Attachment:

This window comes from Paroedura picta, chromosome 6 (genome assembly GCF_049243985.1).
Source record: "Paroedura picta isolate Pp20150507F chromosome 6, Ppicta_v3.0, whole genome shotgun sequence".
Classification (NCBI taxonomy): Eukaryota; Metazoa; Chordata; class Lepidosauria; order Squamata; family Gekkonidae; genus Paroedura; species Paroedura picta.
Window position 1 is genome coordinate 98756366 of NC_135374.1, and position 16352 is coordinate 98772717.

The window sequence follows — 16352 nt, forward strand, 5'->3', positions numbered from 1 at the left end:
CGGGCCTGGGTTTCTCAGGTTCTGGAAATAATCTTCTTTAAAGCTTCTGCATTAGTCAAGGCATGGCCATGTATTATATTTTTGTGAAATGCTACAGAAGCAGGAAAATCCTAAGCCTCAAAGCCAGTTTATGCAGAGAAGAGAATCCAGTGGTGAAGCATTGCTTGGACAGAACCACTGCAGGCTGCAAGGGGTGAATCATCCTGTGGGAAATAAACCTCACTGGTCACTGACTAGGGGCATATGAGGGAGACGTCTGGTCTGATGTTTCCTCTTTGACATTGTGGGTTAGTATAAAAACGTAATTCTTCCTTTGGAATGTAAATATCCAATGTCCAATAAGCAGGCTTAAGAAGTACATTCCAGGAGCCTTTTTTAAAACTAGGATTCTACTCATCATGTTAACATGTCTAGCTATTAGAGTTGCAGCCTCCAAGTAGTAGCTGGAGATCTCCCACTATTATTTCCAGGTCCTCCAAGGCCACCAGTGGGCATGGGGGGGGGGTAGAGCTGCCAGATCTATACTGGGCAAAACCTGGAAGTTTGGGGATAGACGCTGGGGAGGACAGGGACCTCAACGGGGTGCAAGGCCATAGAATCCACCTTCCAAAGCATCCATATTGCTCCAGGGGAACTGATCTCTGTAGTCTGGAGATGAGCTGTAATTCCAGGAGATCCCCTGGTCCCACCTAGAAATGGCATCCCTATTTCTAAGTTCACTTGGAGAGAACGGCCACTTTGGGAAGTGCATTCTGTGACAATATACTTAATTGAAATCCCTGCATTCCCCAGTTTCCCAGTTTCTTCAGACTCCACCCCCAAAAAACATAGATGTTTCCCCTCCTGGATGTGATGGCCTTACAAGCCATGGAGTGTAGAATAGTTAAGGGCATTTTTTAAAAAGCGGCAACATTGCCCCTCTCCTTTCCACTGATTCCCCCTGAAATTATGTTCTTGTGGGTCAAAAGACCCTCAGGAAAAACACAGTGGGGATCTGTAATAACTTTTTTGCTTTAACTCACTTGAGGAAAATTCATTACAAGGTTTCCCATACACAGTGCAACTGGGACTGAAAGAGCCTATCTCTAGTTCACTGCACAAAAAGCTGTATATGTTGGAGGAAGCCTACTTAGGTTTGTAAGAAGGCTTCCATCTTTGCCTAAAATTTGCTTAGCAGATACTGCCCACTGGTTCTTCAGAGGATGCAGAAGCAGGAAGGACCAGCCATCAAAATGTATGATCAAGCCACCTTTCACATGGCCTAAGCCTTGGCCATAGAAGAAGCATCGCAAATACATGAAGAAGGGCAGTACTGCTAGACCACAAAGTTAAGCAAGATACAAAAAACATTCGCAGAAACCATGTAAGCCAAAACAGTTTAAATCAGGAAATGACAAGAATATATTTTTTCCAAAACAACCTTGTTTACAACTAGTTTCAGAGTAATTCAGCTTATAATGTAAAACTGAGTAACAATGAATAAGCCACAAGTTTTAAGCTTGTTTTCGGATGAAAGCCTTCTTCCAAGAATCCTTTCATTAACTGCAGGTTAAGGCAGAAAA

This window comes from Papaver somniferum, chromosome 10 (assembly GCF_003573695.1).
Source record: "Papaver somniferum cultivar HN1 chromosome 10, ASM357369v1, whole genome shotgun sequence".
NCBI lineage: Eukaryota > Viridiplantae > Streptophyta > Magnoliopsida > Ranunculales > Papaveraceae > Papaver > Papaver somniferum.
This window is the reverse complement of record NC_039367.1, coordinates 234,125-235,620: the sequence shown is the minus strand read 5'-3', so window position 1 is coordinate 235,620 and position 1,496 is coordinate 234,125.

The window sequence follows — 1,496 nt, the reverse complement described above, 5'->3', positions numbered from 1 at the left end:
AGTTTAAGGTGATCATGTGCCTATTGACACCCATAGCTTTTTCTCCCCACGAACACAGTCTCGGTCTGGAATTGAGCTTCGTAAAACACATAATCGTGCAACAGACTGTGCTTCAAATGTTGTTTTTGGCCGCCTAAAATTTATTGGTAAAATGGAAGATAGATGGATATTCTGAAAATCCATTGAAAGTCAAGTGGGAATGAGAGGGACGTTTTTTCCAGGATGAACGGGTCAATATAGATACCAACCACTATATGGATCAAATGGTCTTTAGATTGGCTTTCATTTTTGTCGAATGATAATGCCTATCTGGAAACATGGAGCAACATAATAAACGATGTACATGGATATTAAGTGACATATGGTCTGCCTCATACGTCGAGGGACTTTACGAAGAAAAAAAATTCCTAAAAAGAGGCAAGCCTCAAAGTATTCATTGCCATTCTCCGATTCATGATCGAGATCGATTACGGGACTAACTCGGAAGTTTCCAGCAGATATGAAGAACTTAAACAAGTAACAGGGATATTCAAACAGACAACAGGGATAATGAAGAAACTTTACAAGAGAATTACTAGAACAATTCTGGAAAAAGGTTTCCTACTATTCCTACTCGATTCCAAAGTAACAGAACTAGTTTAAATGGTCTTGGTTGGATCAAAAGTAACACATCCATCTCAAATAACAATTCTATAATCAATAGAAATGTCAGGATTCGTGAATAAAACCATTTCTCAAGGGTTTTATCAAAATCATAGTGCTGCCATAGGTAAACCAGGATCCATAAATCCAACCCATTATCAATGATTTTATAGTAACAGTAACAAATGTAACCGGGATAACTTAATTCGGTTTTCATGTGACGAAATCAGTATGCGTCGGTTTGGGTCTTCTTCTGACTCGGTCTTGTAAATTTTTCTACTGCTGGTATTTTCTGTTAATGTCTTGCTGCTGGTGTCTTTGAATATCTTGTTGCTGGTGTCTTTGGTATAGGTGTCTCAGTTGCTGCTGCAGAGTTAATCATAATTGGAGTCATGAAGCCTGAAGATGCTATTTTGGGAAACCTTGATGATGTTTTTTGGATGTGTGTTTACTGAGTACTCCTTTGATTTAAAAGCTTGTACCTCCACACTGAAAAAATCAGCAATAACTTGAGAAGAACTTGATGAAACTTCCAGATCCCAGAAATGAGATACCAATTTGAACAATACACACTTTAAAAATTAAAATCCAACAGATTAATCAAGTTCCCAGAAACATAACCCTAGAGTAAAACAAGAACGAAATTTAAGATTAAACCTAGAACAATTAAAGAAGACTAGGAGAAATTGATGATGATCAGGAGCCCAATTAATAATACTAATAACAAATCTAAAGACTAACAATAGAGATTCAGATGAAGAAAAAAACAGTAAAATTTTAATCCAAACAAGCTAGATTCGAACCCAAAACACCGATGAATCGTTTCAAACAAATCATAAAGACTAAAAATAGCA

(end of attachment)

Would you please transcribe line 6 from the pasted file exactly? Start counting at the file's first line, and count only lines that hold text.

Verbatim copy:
CGGGCCTGGGTTTCTCAGGTTCTGGAAATAATCTTCTTTAAAGCTTCTGCATTAGTCAAGGCATGGCCATGTATTATATTTTTGTGAAATGCTACAGAAGCAGGAAAATCCTAAGCCTCAAAGCCAGTTTATGCAGAGAAGAGAATCCAGTGGTGAAGCATTGCTTGGACAGAACCACTGCAGGCTGCAAGGGGTGAATCATCCTGTGGGAAATAAACCTCACTGGTCACTGACTAGGGGCATATGAGGGAGACGTCTGGTCTGATGTTTCCTCTTTGACATTGTGGGTTAGTATAAAAACGTAATTCTTCCTTTGGAATGTAAATATCCAATGTCCAATAAGCAGGCTTAAGAAGTACATTCCAGGAGCCTTTTTTAAAACTAGGATTCTACTCATCATGTTAACATGTCTAGCTATTAGAGTTGCAGCCTCCAAGTAGTAGCTGGAGATCTCCCACTATTATTTCCAGGTCCTCCAAGGCCACCAGTGGGCATGGGGGGGGGGTAGAGCTGCCAGATCTATACTGGGCAAAACCTGGAAGTTTGGGGATAGACGCTGGGGAGGACAGGGACCTCAACGGGGTGCAAGGCCATAGAATCCACCTTCCAAAGCATCCATATTGCTCCAGGGGAACTGATCTCTGTAGTCTGGAGATGAGCTGTAATTCCAGGAGATCCCCTGGTCCCACCTAGAAATGGCATCCCTATTTCTAAGTTCACTTGGAGAGAACGGCCACTTTGGGAAGTGCATTCTGTGACAATATACTTAATTGAAATCCCTGCATTCCCCAGTTTCCCAGTTTCTTCAGACTCCACCCCCAAAAAACATAGATGTTTCCCCTCCTGGATGTGATGGCCTTACAAGCCATGGAGTGTAGAATAGTTAAGGGCATTTTTTAAAAAGCGGCAACATTGCCCCTCTCCTTTCCACTGATTCCCCCTGAAATTATGTTCTTGTGGGTCAAAAGACCCTCAGGAAAAACACAGTGGGGATCTGTAATAACTTTTTTGCTTTAACTCACTTGAGGAAAATTCATTACAAGGTTTCCCATACACAGTGCAACTGGGACTGAAAGAGCCTATCTCTAGTTCACTGCACAAAAAGCTGTATATGTTGGAGGAAGCCTACTTAGGTTTGTAAGAAGGCTTCCATCTTTGCCTAAAATTTGCTTAGCAGATACTGCCCACTGGTTCTTCAGAGGATGCAGAAGCAGGAAGGACCAGCCATCAAAATGTATGATCAAGCCACCTTTCACATGGCCTAAGCCTTGGCCATAGAAGAAGCATCGCAAATACATGAAGAAGGGCAGTACTGCTAGACCACAAAGTTAAGCAAGATACAAAAAACATTCGCAGAAACCATGTAAGCCAAAACAGTTTAAATCAGGAAATGACAAGAATATATTTTTTCCAAAACAACCTTGTTTACAACTAGTTTCAGAGTAATTCAGCTTATAATGTAAAACTGAGTAACAATGAATAAGCCACAAGTTTTAAGCTTGTTTTCGGATGAAAGCCTTCTTCCAAGAATCCTTTCATTAACTGCAGGTTAAGGCAGAAAA